5 myths about buying used vans
The increasing number of vans in the vehicular market has lead to an increased number of used vans. While there may be some great deals in the market, many used van buyers also fall to the same tricks because of some van-buying myths and end up losing money.
Being aware of the following myths thus help you avoid getting duped while buying used vans, and also minimizes the risk of buying a bad set of wheels.
Myth no.1: You have to act fast to not lose such a great bargain.
Fact: NO. If it looks like a great bargain, you should start wondering why its owner is willing to sell the car at such a low price instead of looking for a good price. Something looks fishy here; most probably the van has some mechanical faults or could be a stolen or cloned van. So before dealing with such vans, ask as many questions as required to clear your doubts and if you are still not happy with the answers, just walk away.
Myth no.2: You own the van as you have paid for it.
Fact: Though you are the registered owner and have the van keys and van in your possession after paying the money, you are not its legal owner. Stolen vans and vans on finance technically belong to the original owner or finance house. So though you are the registered keeper, you are not its legal owner and can lose the van and money you had paid for it.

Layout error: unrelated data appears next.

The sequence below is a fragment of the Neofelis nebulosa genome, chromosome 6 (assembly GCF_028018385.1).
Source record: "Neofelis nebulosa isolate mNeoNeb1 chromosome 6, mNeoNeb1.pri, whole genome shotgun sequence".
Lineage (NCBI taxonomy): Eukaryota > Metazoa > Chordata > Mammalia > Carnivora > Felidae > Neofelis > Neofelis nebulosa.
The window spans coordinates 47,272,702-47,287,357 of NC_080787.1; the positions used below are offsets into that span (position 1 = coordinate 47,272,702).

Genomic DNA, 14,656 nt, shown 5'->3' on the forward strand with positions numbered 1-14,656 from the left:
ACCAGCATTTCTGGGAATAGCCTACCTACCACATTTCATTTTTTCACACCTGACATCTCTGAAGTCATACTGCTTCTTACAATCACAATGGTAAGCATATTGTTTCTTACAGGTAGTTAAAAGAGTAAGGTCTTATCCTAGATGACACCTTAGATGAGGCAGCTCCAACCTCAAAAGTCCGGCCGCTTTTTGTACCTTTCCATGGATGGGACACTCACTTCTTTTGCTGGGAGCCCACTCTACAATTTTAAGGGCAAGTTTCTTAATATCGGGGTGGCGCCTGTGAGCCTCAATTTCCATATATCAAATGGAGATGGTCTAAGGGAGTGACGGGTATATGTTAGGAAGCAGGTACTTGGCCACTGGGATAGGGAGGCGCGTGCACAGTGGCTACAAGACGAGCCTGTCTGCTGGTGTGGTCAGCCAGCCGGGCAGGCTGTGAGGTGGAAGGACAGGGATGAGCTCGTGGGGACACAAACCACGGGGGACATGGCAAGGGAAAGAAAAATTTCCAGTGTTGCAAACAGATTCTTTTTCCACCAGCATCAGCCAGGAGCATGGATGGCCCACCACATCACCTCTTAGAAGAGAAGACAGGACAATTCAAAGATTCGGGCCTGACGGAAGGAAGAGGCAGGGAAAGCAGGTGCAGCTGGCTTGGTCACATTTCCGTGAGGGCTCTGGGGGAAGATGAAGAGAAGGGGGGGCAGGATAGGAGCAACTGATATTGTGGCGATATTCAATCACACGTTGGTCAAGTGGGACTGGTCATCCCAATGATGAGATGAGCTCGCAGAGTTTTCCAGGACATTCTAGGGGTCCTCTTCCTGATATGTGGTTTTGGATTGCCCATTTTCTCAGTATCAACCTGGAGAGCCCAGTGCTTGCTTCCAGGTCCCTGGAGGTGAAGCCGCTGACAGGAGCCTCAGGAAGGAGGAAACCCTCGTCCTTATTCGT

Myth no.3: Vans that are written off cannot be sold.
Fact: Vehicles declared a total loss or ‘written off’ by insurance companies are declared so because insurers believe the van is not worth repairing as its repairs exceed the van’s current value.
Based on its condition, written off vehicles are placed into A and B category if the van should be crushed and not returned to the road or are placed in C and D category if they are roadworthy and can be used. Thus these written off vans can be sold.
Myth no.4: its safe buying vans at ‘mutually convenient’ locations.
Fact: NO, selling at convenient public locations is a ruse criminals use for selling stolen or cloned vehicles. Always view the van at the registered keeper’s address and not at the pub car park or a service station.
Myth no.5: Spouses can sell vans for their partner.
Fact: Vans should always be bought from its registered keeper; buying it from anyone else, even the spouse makes the van technically stolen as the said person legally cannot sell the vehicle. Always ask for ID and check the V5 documents and if you are not happy with anything, contact the registered keeper or look for another vehicle.